Welcome to Film Room, our weekly analysis of LSU’s last football game.
Have a seat. No talking. No tweeting. No texting. Pay attention.
(Editor's note: Click the images to enlarge)
How They Happened (big-play analysis)
Fooled you: On second-and-4 in the first quarter, QB Danny Etling fires a 36-yard pass to wide open receiver Drake Davis for a touchdown.
- The key to this play is getting Davis (red circle) in a one-on-one match with the cornerback. LSU does this by forcing Chattanooga's deep safety (black circle) to creep up. He bites on the fake end-around to WR DJ Chark (other black circle), which came after a fake dive run to RB Derrius Guice (yellow).
- Davis is one of the more athletic players on LSU's team, so having him matched up against a cornerback from a Football Championship Subdivision team is a huge win for the Tigers. He runs a simple post route, flying by the cornerback, playing off man coverage, with ease.
- Etling's two run fakes on the play are essential. He hides the ball well after the second play-action to Chark, tucking in into his own belly before ripping the pass. LSU's linemen even sell the fake well, taking a small step at the snap as they would a run to the left. Through all this, though, don't forget about Davis' job, coach Ed Orgeron reminded reporters Saturday: "Our receivers are running a lot better routes this year. They worked on their feet all summer with (WRs coach) Mickey (Joseph). They’re very precise in their routes and are catching the ball. I think the receivers are the most improved unit on our football team right now and it’s because of their coaching."
Four-man sack: On second-and-8, LSU's defense gets a sack - one of five on the night - on Mocs QB Nick Tiano despite only rushing four players.
- This is a great example of how the big inside defensive tackles help out the outside guys, in this case Corey Thompson. Greg Gilmore (yellow circle) and Christian LaCouture (black circle) draw double teams, leaving Thompson (red) in a one-on-one matchup with the left tackle. He wins that matchup.
- LSU is in its pass-rushing package, Cheetah, but the Tigers only bring four rushers to the Mocs' five protectors. It's pick your poison for Chattanooga. The Mocs choose to move their running back to the right side of the line for possible double teams with LaCouture and freshman K'Lavon Chaisson.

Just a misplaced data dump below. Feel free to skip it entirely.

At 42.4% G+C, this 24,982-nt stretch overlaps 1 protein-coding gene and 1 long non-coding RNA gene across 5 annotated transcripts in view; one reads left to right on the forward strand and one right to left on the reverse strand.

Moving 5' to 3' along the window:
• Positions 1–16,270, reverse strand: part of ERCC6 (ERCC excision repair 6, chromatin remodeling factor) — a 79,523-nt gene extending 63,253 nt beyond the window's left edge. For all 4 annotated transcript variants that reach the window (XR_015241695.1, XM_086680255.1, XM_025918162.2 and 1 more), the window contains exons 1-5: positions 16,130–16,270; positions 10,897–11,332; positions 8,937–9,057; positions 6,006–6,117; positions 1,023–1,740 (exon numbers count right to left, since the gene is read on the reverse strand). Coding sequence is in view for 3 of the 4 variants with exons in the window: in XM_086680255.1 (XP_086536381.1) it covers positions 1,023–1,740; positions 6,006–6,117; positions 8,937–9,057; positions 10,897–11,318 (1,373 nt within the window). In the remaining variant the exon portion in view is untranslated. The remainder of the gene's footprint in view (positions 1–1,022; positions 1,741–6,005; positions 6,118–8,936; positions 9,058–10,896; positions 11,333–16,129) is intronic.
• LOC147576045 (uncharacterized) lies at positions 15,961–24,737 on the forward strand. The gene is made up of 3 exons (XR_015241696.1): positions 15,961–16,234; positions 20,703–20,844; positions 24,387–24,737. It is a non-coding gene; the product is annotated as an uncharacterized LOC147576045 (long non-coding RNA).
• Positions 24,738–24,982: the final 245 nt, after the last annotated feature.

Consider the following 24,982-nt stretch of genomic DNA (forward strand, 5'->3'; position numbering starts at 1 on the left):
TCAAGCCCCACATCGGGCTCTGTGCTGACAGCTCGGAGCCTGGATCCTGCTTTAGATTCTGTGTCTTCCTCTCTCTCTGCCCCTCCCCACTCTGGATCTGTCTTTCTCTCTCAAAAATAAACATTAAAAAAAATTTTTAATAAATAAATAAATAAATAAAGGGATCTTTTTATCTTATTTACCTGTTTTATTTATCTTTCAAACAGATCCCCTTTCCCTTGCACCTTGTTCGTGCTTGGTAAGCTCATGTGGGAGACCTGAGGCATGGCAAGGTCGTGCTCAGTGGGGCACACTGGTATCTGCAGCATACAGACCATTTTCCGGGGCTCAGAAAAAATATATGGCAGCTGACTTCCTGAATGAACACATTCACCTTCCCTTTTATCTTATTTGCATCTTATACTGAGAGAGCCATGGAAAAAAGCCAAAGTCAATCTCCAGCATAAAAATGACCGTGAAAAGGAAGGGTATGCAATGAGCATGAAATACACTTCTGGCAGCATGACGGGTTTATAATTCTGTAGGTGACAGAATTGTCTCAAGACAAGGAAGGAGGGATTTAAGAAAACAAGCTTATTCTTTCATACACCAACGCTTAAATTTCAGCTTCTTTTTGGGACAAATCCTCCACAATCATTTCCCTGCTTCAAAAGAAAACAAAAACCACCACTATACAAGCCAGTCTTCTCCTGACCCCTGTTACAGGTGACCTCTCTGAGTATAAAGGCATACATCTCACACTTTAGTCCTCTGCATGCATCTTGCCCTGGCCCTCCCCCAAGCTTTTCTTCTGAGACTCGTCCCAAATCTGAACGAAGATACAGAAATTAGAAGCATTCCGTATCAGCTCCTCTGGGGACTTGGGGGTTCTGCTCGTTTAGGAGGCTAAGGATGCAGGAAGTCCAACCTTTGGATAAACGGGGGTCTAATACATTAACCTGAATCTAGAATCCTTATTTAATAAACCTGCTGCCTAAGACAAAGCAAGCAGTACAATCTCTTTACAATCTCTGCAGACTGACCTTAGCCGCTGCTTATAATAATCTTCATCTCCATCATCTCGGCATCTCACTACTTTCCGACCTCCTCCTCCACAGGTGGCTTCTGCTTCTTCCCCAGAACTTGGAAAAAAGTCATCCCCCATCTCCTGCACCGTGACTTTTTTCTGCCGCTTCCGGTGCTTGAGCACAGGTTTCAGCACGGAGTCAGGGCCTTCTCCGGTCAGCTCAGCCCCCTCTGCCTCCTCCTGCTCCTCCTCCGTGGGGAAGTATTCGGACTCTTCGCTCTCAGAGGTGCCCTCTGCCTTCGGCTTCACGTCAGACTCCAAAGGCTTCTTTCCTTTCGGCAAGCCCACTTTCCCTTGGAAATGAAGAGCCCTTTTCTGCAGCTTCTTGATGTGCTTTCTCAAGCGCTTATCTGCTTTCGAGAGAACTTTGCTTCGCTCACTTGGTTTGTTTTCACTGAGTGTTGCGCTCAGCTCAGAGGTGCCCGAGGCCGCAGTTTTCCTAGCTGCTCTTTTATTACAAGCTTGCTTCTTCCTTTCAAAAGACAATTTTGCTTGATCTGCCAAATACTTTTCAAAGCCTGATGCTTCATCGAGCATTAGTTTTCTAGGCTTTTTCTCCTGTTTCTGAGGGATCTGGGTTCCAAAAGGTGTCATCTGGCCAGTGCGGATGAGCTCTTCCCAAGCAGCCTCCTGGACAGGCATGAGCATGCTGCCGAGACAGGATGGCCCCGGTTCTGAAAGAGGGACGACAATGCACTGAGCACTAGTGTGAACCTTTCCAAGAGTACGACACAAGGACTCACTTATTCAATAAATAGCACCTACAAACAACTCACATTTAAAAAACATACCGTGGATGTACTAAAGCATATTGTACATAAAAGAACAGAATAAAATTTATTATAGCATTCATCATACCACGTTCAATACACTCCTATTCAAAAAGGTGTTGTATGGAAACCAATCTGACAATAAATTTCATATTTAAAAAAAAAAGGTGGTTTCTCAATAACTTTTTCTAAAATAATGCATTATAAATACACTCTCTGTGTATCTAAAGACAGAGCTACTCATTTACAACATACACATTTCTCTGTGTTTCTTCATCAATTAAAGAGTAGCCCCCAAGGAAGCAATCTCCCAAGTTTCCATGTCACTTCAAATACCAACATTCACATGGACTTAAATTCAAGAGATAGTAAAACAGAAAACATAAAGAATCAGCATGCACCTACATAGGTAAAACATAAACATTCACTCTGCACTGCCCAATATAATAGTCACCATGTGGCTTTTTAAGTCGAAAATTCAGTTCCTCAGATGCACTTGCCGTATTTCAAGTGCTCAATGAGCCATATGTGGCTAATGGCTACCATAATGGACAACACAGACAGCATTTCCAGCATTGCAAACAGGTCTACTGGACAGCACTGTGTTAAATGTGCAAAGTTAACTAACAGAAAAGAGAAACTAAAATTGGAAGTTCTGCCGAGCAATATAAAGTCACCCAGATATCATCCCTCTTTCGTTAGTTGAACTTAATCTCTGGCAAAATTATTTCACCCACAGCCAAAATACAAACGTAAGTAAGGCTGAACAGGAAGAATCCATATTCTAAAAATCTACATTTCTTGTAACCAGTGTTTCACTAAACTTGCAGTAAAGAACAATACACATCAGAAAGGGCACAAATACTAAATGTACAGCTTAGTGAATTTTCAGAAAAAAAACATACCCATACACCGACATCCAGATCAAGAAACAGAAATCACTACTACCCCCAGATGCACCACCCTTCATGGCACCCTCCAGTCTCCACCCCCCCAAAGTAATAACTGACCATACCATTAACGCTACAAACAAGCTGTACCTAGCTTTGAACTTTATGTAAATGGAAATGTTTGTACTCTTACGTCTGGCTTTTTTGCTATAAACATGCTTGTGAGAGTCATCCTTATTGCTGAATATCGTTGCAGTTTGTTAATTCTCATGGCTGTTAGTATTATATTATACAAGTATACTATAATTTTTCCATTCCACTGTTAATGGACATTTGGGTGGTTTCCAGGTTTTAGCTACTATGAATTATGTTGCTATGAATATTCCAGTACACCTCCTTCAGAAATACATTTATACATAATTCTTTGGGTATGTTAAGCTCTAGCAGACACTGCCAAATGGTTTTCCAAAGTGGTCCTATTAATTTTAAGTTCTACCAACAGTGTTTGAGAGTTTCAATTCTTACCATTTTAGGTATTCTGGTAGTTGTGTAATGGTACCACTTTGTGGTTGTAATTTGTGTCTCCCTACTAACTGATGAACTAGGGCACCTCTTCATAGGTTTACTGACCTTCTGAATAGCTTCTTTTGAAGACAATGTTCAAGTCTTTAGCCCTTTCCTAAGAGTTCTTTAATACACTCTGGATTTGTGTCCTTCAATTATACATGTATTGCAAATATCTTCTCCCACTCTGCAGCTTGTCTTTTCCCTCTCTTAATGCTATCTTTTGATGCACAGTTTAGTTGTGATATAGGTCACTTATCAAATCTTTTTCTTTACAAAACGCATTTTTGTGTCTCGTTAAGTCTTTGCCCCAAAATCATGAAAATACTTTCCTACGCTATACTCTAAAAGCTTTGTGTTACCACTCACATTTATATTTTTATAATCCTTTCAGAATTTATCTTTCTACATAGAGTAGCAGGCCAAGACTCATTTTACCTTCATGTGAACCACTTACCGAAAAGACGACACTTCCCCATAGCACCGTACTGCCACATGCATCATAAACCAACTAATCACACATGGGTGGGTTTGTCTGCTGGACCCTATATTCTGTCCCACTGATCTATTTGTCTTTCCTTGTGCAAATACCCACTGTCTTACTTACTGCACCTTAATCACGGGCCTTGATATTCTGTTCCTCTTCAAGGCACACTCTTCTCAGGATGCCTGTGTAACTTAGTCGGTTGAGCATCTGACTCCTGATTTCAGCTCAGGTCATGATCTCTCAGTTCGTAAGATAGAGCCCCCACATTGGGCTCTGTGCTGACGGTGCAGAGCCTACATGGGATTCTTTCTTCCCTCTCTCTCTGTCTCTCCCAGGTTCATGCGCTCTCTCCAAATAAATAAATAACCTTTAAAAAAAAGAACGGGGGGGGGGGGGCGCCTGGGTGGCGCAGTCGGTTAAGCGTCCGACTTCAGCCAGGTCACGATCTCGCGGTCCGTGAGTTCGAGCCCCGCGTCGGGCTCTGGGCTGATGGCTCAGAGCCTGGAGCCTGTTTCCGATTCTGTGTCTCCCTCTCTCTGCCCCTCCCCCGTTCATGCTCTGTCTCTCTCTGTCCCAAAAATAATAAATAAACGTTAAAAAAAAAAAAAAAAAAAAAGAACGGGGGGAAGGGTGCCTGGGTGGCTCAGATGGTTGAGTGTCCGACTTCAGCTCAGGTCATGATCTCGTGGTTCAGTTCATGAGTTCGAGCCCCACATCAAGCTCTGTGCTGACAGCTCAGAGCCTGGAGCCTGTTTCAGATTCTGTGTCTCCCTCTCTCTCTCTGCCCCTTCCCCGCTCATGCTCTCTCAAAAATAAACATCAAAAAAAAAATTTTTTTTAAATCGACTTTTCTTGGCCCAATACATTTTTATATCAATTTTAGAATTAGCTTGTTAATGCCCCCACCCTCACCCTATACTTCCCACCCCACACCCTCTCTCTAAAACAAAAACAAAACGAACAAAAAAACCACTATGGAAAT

- This shows you that teams aren't aware yet that Thompson is a real pass-rushing threat. They decide to spend their protectors on Chaisson, a noted pass rusher despite his age, and fifth-year seniors like LaCouture and Gilmore. It frees up Thompson to make one of his 3.5 sacks so far on the season.
To the house: Late in the second quarter, LSU receiver DJ Chark returns a punt 65 yards for a touchdown.
- This play is set up by four key blocks. They open a massive running lane for Chark, as you can see from the red lines. The four blocks are made by five players: Layton Garnette and Michael Divinity (red), Jontre Kirklin (yellow), Devin Voorhies (black) and Justin Jones (blue).
- Two of those five blockers are walk-ons, continuing a tradition at LSU of walk-on players making splashes on special teams. Garnett is a reserve linebacker from Monroe, and Jones is a reserve running back from Dallas. A third of those five guys is a true freshman in Kirklin. Todd Harris, another true freshman, makes a late block on the play to spring Chark for the score.
- Chark returned kicks in high school. In fact, his high school coach said he rolled up more than 1,500 return yards as a senior at Alexandria High. So he knows how this is done, and he makes a nasty move late. "There were some big holes there, but he has great vision," Orgeron said.
(Editor's note: Our analysis ended after LSU's touchdown to make it 41-3, as the Tigers, from that point, played backups. The offensive analysis is from LSU's first eight offensive drives and, below that, the defensive analysis is from the first nine defensive drives.)
Big Ugly Blips And Booms (OL analysis)